Diana Hayden recently gave birth to a healthy baby girl — who was born from an egg frozen 8 years ago. Read on for what this may mean for Indian women.
Giving birth is not something we would ordinarily think of as a “medical marvel” — it is, after all, our primary means of propagating our species. But when Diana Hayden gave birth last week, the particulars were intriguing enough to make it a very special case indeed.
On Saturday, 42-year-old Hayden, the former winner of the Miss World pageant, gave birth to a healthy baby girl in Mumbai.
The curious part? The child was born from an egg that Hayden had frozen eight years ago.
“A career woman need not think about her biological clock and get pressurised into getting married earlier than she wants to or have a baby when she isn’t ready,” said Hayden, speaking to the Times of India, “I froze my eggs for two reasons: I was busy with my career at that time and, more important, I was very clear that I was going to wait to fall in love and marry before having a baby.”
She was 32-years-old when she first heard about egg freezing. Intrigued by the possibilities, she froze 16 eggs between 2007 and 2008 with the help of Dr. Nandita Palshetkar, an infertility specialist.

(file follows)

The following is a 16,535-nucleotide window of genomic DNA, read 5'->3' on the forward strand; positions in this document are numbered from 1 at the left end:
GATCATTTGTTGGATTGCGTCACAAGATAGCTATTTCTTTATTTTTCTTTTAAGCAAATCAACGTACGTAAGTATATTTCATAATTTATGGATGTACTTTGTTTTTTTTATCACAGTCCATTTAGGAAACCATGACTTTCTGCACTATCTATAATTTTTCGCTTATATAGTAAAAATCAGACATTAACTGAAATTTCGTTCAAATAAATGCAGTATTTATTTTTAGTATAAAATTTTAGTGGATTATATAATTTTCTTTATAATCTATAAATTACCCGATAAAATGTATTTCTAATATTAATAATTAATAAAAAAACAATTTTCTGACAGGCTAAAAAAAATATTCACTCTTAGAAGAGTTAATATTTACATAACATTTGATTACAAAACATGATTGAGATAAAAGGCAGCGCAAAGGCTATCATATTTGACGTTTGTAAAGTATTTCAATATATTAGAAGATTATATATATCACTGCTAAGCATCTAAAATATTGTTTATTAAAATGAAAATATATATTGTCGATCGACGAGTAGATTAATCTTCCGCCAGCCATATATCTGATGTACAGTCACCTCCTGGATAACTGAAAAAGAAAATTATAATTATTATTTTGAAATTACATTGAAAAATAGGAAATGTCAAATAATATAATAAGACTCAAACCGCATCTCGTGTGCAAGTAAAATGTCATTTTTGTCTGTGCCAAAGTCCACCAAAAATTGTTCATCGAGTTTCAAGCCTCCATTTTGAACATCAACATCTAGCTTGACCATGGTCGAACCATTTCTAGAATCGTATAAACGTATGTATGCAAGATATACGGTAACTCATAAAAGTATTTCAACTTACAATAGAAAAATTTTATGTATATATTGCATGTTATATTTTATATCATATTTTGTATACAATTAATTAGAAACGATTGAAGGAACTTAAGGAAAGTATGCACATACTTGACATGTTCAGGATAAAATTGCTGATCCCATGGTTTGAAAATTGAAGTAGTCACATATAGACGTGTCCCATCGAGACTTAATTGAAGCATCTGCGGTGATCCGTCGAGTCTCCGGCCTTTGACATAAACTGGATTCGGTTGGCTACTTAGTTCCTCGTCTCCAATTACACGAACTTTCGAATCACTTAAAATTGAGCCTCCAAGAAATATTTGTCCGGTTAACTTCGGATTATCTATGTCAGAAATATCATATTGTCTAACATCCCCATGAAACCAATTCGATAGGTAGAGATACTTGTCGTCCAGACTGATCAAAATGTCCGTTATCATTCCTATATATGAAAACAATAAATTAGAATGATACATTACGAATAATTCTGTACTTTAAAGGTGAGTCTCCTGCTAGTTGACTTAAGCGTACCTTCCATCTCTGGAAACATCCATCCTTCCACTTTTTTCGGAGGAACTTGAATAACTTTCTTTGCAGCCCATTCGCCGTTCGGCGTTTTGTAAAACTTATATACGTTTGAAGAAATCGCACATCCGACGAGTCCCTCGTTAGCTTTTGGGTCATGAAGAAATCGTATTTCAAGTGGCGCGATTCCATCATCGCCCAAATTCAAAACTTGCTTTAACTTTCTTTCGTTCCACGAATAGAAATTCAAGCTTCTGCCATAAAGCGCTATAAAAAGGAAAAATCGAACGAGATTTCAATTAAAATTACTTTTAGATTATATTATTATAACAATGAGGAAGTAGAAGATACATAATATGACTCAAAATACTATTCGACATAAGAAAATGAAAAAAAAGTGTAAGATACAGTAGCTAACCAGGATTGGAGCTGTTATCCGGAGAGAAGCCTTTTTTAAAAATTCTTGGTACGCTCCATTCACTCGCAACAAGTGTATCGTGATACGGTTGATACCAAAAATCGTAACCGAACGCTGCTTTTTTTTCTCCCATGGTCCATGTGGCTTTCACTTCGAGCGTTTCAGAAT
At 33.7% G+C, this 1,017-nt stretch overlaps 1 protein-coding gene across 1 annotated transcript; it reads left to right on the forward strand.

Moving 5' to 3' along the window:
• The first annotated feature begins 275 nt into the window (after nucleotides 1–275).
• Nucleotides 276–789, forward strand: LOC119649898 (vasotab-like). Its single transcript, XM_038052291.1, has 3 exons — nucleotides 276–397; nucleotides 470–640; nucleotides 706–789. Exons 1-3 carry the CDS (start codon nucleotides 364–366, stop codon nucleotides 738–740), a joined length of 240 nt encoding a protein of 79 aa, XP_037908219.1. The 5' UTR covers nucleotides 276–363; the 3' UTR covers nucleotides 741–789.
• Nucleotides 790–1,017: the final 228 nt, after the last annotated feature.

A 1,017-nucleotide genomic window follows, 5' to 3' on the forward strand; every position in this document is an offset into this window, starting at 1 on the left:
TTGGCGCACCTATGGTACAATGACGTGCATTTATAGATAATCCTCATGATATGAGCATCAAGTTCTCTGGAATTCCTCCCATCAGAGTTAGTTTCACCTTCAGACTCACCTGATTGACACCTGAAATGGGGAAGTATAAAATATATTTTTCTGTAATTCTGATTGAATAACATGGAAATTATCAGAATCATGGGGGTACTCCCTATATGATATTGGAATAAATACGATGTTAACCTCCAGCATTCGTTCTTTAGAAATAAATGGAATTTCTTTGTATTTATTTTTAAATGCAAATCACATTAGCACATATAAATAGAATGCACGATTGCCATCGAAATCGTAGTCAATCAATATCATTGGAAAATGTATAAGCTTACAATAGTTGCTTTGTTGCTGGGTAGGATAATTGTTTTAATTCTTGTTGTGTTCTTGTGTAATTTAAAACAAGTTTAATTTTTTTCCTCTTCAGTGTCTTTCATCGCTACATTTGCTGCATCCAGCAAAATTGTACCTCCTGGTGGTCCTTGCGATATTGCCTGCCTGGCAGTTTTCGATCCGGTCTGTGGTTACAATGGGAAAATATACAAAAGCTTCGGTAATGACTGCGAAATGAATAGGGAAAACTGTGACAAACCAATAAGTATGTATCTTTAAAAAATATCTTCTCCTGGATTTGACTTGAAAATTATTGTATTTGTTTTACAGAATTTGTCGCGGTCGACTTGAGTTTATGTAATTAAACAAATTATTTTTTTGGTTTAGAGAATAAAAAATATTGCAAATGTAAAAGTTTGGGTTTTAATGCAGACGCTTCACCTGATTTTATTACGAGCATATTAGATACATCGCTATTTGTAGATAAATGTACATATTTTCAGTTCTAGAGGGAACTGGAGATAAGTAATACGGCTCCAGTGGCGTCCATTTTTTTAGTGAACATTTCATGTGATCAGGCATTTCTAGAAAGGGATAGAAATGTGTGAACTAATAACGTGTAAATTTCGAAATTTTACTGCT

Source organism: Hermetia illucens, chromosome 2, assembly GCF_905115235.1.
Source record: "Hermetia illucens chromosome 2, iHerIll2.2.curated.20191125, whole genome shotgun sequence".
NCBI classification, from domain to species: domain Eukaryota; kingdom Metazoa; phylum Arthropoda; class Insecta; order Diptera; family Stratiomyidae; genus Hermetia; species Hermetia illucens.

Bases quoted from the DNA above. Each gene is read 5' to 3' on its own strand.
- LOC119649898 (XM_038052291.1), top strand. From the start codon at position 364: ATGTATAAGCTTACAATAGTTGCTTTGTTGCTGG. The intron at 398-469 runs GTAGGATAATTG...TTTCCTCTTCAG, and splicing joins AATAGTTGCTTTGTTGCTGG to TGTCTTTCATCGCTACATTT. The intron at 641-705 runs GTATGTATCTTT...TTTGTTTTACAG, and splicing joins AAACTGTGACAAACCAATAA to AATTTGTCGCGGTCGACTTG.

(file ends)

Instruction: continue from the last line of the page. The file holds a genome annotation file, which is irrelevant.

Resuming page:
Hayden’s gamble paid off. She was 40 when she fell in love with and married American Collin Dick. But that was also when she discovered that she had endometriosis, a painful condition of the uterus that is also a cause of infertility for many women. This news spurred the couple to revive the frozen eggs in an attempt to have a baby.
Hayden’s baby girl Arya is the picture of health.
The big change in egg-freezing technology, making it more viable, came about only within the past decade.
While it is done frequently for medical reasons, Hayden may be among the first women in the country to have frozen her eggs as a lifestyle choice. This may just signal a shift in how Indian women juggle work and family in an increasingly fast-paced society.
However, a word of caution. While egg-freezing may seem like (and indeed, often is) a blessing for many women, there is a significant monetary cost involved, along with a fair bit of risk. A 2014 report says that, per attempt, this procedure can cost up to Rs. 2 lakh. And neither is there any guarantee of success. Till fertilisation is attempted, there is no way of determining if the egg is viable. Even when fertilisation is successful, all the uncertainty associated with in-vitro fertilisation (IVF) remains. For women who do choose this route, a healthy age to get your eggs frozen is 35 or younger (as opposed to 38 — the current average).
Either way, medical technology is opening up a world of possibility for women and couples. And a society in which everyone is freer, not bound (at least, not too tight) to the ruthless forward march of their biological clocks, is nothing to scoff at.